The NIV reads, “Those people are zealous to win you over, but for no good. What they want is to alienate you from us, so that you may be zealous for them.”

     How can one know the difference between false teachers and true ministers of God?

     a.         False teachers appeal to the flesh by emphasizing works, ritual, ceremony, rules and regulations.

                 They emphasize that the only way to be acceptable to God is through doing good through self-effort.

                 Paul tells us in Romans 16:18 NIV, “For such people are not serving our Lord Christ, but their own appetites. By smooth talk and flattery they deceive the minds of naive people.”

     b.         True ministers of God place the emphasis upon God alone.

                 They teach and stress that one is made acceptable to God through Jesus Christ and Him alone.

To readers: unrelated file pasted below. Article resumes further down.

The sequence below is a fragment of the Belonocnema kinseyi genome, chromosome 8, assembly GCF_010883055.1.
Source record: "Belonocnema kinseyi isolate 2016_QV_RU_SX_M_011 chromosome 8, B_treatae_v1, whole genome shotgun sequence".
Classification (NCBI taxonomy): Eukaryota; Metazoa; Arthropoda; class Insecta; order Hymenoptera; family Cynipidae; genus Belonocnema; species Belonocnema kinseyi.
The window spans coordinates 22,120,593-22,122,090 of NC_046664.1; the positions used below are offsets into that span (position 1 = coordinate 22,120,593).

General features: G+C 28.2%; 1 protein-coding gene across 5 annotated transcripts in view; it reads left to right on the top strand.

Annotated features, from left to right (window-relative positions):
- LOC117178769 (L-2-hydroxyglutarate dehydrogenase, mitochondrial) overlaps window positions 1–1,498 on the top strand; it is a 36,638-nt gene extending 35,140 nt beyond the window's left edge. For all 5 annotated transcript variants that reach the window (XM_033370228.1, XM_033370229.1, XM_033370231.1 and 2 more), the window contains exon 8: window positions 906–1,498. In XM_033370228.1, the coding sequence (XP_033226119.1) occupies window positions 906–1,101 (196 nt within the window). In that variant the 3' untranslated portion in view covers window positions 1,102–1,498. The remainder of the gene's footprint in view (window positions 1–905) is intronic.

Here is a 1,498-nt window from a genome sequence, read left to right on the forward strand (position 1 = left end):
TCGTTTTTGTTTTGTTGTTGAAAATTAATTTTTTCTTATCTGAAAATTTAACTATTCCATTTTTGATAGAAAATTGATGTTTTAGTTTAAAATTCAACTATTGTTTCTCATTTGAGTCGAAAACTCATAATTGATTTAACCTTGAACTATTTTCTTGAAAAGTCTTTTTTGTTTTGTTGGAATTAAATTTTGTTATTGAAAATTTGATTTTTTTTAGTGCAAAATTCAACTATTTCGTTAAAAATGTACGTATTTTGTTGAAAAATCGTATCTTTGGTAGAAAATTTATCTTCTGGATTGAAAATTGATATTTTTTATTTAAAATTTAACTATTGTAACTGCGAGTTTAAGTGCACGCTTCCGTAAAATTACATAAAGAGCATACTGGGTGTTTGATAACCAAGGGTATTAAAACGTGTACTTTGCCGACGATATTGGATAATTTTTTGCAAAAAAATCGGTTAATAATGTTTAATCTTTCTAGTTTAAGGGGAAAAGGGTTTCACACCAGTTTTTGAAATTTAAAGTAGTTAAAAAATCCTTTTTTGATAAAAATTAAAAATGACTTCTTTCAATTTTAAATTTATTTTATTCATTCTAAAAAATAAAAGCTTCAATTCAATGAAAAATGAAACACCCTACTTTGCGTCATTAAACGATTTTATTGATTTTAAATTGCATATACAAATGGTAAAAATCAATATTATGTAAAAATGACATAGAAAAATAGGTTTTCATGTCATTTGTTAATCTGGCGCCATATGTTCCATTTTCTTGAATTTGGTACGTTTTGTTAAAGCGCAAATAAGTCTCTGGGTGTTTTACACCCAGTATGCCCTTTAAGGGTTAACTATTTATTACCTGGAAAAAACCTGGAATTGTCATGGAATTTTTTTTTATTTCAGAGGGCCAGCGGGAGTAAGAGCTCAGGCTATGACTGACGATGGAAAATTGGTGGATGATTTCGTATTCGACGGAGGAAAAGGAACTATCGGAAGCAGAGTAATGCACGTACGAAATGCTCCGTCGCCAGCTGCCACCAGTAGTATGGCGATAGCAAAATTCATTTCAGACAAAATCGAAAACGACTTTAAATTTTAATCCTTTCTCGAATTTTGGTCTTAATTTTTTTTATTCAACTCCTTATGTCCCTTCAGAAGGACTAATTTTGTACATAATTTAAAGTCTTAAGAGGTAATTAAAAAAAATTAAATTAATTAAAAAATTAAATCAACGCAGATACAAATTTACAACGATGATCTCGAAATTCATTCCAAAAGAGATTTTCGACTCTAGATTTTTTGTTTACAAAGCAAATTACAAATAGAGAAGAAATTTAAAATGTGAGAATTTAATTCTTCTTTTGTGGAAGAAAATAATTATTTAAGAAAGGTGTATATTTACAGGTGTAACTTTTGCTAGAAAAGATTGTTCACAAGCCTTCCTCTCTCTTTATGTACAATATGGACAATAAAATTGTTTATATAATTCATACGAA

Where false teachers seek praise for self – true teachers of the Gospel seek praise for God.

     Charles Swindol  makes a very interesting observation concerning these verses that applies to each of us today.

                 If a messenger – tell the truth.

                 If a listener – welcome the truth.

                 If making a decision – seek the truth.

                 If working through a conflict – uphold the truth.

                 If hunting for the bottom of an issue – pursue the truth.

     Where do you go to find the truth?

     Jesus tells us in John 17:17, “Sanctify them through thy truth: thy word is truth.”